In terms of the support that participants were able to utilize, each higher level of support from children (OR: 1.06, 95% CI: 1.01–1.12) and siblings (OR: 1.10, 95% CI: 1.04–1.17) was associated with increased odds of having the highest worry level (Table 3). No other areas of support were associated with statistically significant differences in worry level. For stress level, family stress from a husband/partner (OR: 1.17, 95% CI: 1.10–1.24), parents (OR: 1.09, 95% CI: 1.02–1.16), and siblings (OR: 1.12, 95% CI: 1.04–1.21), but not from children, were all associated with an increased odds of having a high worry level.


This study explored worry during the COVID-19 pandemic among an international sample of pregnant and postpartum women. We found high levels of worry in both populations. Factors such as age, region of residence, race and ethnicity, and stage of pregnancy were associated with changes in worry level. Our finding that 86% of the sample reported being either ‘somewhat’ or ‘very worried’ during the pandemic highlights the pervasive impact global crises can have on levels of worry among pregnant and postpartum women. Pandemics and their consequences (including job insecurity and economic downturn) have historically been found to increase the incidence of anxiety, depression, and worry (1). Given the impact that the mental health of parents can have upon their own future prospects (2), and the health and wellbeing of their children throughout life (3), societies should be looking at ways to further support these populations during this unusual time.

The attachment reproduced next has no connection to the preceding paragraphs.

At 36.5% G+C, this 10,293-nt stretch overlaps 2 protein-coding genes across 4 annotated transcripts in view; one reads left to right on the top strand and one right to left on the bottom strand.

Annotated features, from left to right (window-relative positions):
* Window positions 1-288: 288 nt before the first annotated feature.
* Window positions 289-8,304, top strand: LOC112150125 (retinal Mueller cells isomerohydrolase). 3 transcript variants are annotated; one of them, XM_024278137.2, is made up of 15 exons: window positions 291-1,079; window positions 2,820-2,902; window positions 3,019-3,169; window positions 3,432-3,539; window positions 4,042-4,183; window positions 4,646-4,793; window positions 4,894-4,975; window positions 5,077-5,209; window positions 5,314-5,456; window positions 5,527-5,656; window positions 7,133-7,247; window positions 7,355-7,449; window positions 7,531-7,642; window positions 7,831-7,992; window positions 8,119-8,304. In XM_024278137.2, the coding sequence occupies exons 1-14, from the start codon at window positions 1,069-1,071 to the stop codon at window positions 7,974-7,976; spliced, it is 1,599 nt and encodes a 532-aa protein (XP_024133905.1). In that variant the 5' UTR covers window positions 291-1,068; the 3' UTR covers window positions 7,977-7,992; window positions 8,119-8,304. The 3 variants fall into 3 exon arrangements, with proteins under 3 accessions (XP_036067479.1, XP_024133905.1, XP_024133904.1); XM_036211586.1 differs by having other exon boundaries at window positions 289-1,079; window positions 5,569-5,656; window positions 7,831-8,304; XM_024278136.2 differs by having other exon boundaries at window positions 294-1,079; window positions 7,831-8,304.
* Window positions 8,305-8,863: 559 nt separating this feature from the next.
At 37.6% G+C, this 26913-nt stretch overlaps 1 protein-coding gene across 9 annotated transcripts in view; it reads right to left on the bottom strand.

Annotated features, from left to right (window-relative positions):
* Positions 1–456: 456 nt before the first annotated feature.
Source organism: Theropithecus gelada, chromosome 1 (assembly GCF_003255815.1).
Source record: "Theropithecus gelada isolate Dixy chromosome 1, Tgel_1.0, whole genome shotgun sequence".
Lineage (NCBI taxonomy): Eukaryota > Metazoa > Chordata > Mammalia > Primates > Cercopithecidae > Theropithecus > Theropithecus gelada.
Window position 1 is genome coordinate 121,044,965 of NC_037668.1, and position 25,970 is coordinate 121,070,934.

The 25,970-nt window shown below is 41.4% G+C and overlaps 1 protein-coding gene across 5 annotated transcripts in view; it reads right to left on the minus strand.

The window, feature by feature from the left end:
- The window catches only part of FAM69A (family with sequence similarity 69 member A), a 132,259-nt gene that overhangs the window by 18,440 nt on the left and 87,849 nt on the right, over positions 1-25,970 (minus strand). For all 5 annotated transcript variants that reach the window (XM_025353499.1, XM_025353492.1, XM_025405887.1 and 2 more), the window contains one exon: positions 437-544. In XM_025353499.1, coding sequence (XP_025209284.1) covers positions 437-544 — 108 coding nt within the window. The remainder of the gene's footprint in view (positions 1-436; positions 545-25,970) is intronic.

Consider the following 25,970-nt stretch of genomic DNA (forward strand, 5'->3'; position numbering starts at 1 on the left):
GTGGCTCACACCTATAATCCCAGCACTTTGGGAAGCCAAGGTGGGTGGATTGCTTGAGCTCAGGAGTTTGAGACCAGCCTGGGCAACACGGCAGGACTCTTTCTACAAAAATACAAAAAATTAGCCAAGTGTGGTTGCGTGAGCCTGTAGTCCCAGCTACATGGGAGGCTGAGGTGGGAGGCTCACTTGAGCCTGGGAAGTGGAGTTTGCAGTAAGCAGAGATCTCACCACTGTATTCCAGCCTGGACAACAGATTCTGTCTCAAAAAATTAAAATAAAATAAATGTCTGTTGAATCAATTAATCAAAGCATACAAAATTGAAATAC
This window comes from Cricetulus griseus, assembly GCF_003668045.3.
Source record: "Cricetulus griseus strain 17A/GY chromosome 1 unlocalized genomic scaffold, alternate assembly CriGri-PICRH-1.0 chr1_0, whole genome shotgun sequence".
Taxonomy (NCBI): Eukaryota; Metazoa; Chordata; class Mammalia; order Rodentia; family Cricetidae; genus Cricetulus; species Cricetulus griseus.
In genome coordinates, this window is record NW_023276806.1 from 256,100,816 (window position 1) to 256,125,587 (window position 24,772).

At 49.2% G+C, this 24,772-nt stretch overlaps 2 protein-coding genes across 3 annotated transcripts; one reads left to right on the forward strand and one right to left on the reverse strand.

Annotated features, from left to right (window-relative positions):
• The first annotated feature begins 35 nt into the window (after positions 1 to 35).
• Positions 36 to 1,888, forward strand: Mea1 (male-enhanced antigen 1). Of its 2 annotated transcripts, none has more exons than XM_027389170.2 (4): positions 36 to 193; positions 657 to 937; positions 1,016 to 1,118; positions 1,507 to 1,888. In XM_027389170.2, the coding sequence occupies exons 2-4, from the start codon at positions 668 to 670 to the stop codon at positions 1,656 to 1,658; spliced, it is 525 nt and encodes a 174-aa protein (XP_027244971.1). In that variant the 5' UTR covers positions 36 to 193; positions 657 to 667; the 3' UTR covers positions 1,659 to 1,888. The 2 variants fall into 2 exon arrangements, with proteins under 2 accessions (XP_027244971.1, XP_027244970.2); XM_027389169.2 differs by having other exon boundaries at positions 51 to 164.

That women who are 13–28 weeks pregnant and/or aged ≥35 years of age report increased worry, compared with other women, are novel findings. The former result may be related to the specific requirements of this group, in terms of services utilization, which then increases worries related to COVID-19 infection. While the latter may be a consequence of older women being aware that increased age is associated with poor outcomes when infected with COVID-19 or related to the increased risk of pregnancy complications among this group that could require more frequent interactions with health care services. It could be hypothesized, based on our findings, that those who are most likely to need to interact with the outside world are those who report higher rates of worry.